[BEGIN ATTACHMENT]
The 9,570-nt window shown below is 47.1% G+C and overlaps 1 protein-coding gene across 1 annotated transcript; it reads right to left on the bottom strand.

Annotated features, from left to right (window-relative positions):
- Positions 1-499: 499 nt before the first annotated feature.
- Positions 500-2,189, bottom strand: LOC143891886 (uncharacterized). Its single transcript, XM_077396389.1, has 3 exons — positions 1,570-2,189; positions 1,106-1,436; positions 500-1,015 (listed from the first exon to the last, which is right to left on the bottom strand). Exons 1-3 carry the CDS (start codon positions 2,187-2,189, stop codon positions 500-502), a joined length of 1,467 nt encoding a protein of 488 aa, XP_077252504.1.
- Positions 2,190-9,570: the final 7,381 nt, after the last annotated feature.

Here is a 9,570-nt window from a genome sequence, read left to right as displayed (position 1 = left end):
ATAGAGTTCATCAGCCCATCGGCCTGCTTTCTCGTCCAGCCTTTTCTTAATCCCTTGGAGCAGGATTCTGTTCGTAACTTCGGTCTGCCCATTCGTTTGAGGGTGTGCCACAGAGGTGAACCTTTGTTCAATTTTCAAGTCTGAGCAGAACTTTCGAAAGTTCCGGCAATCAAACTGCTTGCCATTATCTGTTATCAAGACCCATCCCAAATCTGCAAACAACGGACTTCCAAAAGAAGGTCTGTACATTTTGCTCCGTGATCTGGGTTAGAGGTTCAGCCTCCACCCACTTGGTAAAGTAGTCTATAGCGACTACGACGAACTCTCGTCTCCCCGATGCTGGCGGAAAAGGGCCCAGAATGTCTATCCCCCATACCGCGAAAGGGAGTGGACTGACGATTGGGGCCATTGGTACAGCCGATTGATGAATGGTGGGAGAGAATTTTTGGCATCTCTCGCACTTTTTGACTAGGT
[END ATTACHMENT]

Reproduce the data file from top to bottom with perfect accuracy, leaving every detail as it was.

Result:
The 9,570-nt window shown below is 47.1% G+C and overlaps 1 protein-coding gene across 1 annotated transcript; it reads right to left on the bottom strand.

Annotated features, from left to right (window-relative positions):
- Positions 1-499: 499 nt before the first annotated feature.
- Positions 500-2,189, bottom strand: LOC143891886 (uncharacterized). Its single transcript, XM_077396389.1, has 3 exons — positions 1,570-2,189; positions 1,106-1,436; positions 500-1,015 (listed from the first exon to the last, which is right to left on the bottom strand). Exons 1-3 carry the CDS (start codon positions 2,187-2,189, stop codon positions 500-502), a joined length of 1,467 nt encoding a protein of 488 aa, XP_077252504.1.
- Positions 2,190-9,570: the final 7,381 nt, after the last annotated feature.

Here is a 9,570-nt window from a genome sequence, read left to right as displayed (position 1 = left end):
ATAGAGTTCATCAGCCCATCGGCCTGCTTTCTCGTCCAGCCTTTTCTTAATCCCTTGGAGCAGGATTCTGTTCGTAACTTCGGTCTGCCCATTCGTTTGAGGGTGTGCCACAGAGGTGAACCTTTGTTCAATTTTCAAGTCTGAGCAGAACTTTCGAAAGTTCCGGCAATCAAACTGCTTGCCATTATCTGTTATCAAGACCCATCCCAAATCTGCAAACAACGGACTTCCAAAAGAAGGTCTGTACATTTTGCTCCGTGATCTGGGTTAGAGGTTCAGCCTCCACCCACTTGGTAAAGTAGTCTATAGCGACTACGACGAACTCTCGTCTCCCCGATGCTGGCGGAAAAGGGCCCAGAATGTCTATCCCCCATACCGCGAAAGGGAGTGGACTGACGATTGGGGCCATTGGTACAGCCGATTGATGAATGGTGGGAGAGAATTTTTGGCATCTCTCGCACTTTTTGACTAGGT